5.6.1 Public confidence and customer trust in the NBFC is a prerequisite for the stability and reputation of the NBFC. Hence the NBFC shall seek to ensure the preservation and protection of the security and confidentiality of customer information in the custody or possession of the service provider.

5.6.2 Access to customer information by staff of the service provider shall be on 'need to know' basis i.e., limited to those areas where the information is required in order to perform the outsourced function.

5.6.3 The NBFC shall ensure that the service provider is able to isolate and clearly identify the NBFC's customer information, documents, records and assets to protect the confidentiality of the information. In instances, where service provider acts as an outsourcing agent for multiple NBFCs, care shall be taken to build strong safeguards so that there is no comingling of information / documents, records and assets.

5.6.4 The NBFC shall review and monitor the security practices and control processes of the service provider on a regular basis and require the service provider to disclose security breaches.

5.6.5 The NBFC shall immediately notify RBI in the event of any breach of security and leakage of confidential customer related information. In these eventualities, the NBFC would be liable to its customers for any damages.

5.7 Responsibilities of Direct Sales Agents (DSA)/ Direct Marketing Agents (DMA)/ Recovery Agents

5.7.1 NBFCs shall ensure that the DSA/ DMA/ Recovery Agents are properly trained to handle their responsibilities with care and sensitivity, particularly aspects such as soliciting customers, hours of calling, privacy of customer information and conveying the correct terms and conditions of the products on offer, etc.

5.7.2 NBFCs shall put in place a board approved Code of conduct for DSA/ DMA/ Recovery Agents, and obtain their undertaking to abide by the code. In addition, Recovery Agents shall adhere to extant instructions on Fair Practices Code for NBFCs as also their own code for collection of dues and repossession of security. It is essential that the Recovery Agents refrain from action that could damage the integrity and reputation of the NBFC and that they observe strict customer confidentiality.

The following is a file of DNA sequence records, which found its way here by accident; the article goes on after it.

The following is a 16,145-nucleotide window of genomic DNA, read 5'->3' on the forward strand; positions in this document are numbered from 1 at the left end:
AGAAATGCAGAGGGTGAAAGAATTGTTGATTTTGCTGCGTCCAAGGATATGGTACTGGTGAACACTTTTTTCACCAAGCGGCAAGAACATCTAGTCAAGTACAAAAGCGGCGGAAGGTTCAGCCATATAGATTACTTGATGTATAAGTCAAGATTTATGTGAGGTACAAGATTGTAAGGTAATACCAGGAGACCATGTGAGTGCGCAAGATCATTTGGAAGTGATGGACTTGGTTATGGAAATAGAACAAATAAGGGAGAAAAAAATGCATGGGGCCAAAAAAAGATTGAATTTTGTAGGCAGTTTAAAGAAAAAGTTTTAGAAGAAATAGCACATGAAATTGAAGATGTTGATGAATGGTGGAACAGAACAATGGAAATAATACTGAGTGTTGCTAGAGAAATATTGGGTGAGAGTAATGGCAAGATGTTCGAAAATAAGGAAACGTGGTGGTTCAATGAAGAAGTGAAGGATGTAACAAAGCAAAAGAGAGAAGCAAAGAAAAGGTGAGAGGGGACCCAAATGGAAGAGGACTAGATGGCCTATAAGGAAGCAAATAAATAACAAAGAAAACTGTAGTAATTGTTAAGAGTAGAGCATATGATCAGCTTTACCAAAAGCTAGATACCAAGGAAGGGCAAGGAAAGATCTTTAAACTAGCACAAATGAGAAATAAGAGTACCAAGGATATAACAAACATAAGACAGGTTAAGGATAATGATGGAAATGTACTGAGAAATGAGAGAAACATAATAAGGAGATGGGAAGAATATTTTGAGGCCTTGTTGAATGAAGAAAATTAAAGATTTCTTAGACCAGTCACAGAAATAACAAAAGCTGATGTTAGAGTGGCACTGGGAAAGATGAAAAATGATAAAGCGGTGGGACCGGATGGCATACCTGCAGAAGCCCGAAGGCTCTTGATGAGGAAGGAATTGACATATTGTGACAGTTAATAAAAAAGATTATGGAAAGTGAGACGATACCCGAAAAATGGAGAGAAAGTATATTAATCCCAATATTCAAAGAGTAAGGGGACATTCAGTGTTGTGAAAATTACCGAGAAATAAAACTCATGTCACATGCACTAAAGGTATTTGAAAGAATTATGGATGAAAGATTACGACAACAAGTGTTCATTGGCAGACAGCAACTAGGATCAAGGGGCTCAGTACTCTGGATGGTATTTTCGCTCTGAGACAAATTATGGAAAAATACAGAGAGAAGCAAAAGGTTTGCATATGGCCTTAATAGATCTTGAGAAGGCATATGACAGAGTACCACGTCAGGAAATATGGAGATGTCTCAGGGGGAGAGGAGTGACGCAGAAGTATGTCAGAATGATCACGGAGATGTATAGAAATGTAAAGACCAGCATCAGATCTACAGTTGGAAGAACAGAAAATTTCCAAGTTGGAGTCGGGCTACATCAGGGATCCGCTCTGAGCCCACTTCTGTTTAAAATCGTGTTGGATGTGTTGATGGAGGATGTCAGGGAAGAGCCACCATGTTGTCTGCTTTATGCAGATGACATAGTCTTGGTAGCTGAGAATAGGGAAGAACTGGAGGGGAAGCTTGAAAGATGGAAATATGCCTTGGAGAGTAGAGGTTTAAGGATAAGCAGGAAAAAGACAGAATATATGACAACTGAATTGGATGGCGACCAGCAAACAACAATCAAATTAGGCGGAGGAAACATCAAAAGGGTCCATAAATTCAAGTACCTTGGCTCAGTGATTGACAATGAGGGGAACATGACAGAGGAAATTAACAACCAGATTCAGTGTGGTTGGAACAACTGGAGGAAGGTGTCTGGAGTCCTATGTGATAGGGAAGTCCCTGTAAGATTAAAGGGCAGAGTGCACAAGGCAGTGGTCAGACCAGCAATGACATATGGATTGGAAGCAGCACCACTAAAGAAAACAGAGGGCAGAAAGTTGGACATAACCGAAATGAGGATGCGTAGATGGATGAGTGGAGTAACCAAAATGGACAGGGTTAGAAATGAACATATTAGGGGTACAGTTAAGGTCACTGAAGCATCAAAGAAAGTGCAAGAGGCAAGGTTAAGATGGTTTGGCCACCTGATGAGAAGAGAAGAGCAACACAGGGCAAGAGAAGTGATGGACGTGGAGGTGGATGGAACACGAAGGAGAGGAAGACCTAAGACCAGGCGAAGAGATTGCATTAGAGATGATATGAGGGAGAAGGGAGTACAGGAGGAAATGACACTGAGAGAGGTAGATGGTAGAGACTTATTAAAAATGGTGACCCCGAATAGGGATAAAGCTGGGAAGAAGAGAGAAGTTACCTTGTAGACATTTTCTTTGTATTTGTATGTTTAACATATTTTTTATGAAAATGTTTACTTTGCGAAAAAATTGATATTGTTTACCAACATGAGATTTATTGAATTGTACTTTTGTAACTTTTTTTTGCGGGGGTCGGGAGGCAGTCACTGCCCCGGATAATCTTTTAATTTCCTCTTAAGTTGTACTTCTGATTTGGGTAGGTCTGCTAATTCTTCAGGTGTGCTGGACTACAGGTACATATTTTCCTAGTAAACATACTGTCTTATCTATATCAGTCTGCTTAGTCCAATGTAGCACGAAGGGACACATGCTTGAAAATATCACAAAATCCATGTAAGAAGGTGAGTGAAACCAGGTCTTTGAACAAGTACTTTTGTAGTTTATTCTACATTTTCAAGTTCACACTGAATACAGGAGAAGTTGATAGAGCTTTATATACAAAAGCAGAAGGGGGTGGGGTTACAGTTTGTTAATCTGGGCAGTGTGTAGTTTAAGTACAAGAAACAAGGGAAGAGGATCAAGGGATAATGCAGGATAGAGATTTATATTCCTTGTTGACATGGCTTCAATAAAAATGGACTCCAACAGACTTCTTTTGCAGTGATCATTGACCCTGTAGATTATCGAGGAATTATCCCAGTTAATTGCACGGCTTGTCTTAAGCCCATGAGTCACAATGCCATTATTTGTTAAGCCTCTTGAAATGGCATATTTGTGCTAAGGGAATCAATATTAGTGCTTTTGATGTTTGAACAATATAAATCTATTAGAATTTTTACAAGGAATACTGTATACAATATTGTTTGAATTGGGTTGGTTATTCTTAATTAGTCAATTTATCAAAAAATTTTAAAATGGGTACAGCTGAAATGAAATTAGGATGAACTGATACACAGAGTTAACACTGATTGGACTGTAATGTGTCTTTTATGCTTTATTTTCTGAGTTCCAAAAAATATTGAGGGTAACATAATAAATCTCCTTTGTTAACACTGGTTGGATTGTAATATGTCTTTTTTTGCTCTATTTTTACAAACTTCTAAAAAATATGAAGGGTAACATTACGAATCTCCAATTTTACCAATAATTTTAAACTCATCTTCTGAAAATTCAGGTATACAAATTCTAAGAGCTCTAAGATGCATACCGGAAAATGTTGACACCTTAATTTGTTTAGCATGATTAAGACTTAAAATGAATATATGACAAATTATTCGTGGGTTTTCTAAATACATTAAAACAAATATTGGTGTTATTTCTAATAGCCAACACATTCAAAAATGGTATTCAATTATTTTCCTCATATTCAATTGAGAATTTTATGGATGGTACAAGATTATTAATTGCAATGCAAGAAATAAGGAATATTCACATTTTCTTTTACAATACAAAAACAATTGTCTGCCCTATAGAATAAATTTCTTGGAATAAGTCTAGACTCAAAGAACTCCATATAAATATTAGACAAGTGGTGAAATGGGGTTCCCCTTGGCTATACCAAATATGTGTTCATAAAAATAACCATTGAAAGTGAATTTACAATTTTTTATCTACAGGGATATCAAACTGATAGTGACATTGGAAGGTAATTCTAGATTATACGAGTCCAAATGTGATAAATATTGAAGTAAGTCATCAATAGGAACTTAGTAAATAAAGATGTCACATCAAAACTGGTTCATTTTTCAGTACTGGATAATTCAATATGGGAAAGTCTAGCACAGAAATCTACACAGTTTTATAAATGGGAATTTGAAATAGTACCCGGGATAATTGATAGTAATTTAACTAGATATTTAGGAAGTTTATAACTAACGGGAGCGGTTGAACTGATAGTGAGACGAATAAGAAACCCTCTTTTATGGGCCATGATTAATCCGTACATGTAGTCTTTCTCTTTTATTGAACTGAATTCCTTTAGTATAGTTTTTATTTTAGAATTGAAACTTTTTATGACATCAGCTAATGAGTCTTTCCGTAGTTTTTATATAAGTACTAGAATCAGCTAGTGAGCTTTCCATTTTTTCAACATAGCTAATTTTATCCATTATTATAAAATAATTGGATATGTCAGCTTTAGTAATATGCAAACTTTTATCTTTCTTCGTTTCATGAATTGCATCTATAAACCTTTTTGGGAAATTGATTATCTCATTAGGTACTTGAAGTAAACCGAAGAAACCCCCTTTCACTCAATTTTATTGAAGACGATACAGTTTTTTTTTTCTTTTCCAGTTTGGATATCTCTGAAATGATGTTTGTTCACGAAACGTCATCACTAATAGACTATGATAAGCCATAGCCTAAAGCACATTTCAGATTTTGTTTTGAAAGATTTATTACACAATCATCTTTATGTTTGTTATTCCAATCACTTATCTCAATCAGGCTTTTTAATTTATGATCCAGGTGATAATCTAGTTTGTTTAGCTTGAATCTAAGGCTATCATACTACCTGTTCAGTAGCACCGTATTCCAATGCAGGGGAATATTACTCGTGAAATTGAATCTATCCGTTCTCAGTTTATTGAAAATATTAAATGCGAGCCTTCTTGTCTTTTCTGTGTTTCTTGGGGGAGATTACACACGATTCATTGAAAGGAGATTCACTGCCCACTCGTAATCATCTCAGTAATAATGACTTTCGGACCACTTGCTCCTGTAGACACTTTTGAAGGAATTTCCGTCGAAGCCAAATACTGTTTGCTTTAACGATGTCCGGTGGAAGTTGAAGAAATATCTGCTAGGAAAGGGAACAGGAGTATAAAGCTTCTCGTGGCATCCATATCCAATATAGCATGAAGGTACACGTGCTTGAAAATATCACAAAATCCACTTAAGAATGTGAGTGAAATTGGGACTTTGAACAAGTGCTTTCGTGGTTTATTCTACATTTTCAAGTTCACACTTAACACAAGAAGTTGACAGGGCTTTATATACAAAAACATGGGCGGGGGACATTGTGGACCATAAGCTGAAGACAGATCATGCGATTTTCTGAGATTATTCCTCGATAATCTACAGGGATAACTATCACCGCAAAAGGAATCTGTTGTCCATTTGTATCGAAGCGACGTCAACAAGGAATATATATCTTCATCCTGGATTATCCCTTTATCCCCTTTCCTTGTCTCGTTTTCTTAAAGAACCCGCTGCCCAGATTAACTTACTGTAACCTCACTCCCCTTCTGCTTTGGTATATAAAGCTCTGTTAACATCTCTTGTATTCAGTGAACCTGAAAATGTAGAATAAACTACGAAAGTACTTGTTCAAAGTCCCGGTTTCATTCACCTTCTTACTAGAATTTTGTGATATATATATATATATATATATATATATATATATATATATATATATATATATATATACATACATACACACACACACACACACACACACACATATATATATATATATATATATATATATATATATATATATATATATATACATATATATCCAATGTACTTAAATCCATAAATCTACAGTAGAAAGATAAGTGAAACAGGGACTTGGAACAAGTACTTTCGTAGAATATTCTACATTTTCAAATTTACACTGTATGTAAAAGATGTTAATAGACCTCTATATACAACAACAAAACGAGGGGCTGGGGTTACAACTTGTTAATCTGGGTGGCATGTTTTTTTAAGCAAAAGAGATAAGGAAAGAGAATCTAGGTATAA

5.7.3 The NBFC and their agents shall not resort to intimidation or harassment of any kind, either verbal or physical, against any person in their debt collection efforts, including acts intended to humiliate publicly or intrude the privacy of the debtors' family members, referees and friends, making threatening and anonymous calls or making false and misleading representations.

5.8 Business Continuity and Management of Disaster Recovery Plan

5.8.1 An NBFC shall require its service providers to develop and establish a robust framework for documenting, maintaining and testing business continuity and recovery procedures. NBFCs need to ensure that the service provider periodically tests the Business Continuity and Recovery Plan and may also consider occasional joint testing and recovery exercises with its service provider.

5.8.2 In order to mitigate the risk of unexpected termination of the outsourcing agreement or liquidation of the service provider, NBFCs shall retain an appropriate level of control over their outsourcing and the right to intervene with appropriate measures to continue its business operations in such cases without incurring prohibitive expenses and without any break in the operations of the NBFC and its services to the customers.

5.8.3 In establishing a viable contingency plan, NBFCs shall consider the availability of alternative service providers or the possibility of bringing the outsourced activity back in-house in an emergency and the costs, time and resources that would be involved.

5.8.4 Outsourcing often leads to the sharing of facilities operated by the service provider. The NBFC shall ensure that service providers are able to isolate the NBFC's information, documents and records, and other assets. This is to ensure that in appropriate situations, all documents, records of transactions and information given to the service provider, and assets of the NBFC, can be removed from the possession of the service provider in order to continue its business operations, or deleted, destroyed or rendered unusable.

5.9 Monitoring and Control of Outsourced Activities

5.9.1 The NBFC shall have in place a management structure to monitor and control its outsourcing activities. It shall ensure that outsourcing agreements with the service provider contain provisions to address their monitoring and control of outsourced activities.

5.9.2 A central record of all material outsourcing that is readily accessible for review by the Board and senior management of the NBFC shall be maintained. The records shall be updated promptly and half yearly reviews shall be placed before the Board or Risk Management Committee.

5.9.3 Regular audits by either the internal auditors or external auditors of the NBFC shall assess the adequacy of the risk management practices adopted in overseeing and managing the outsourcing arrangement, the NBFC's compliance with its risk management framework and the requirements of these directions.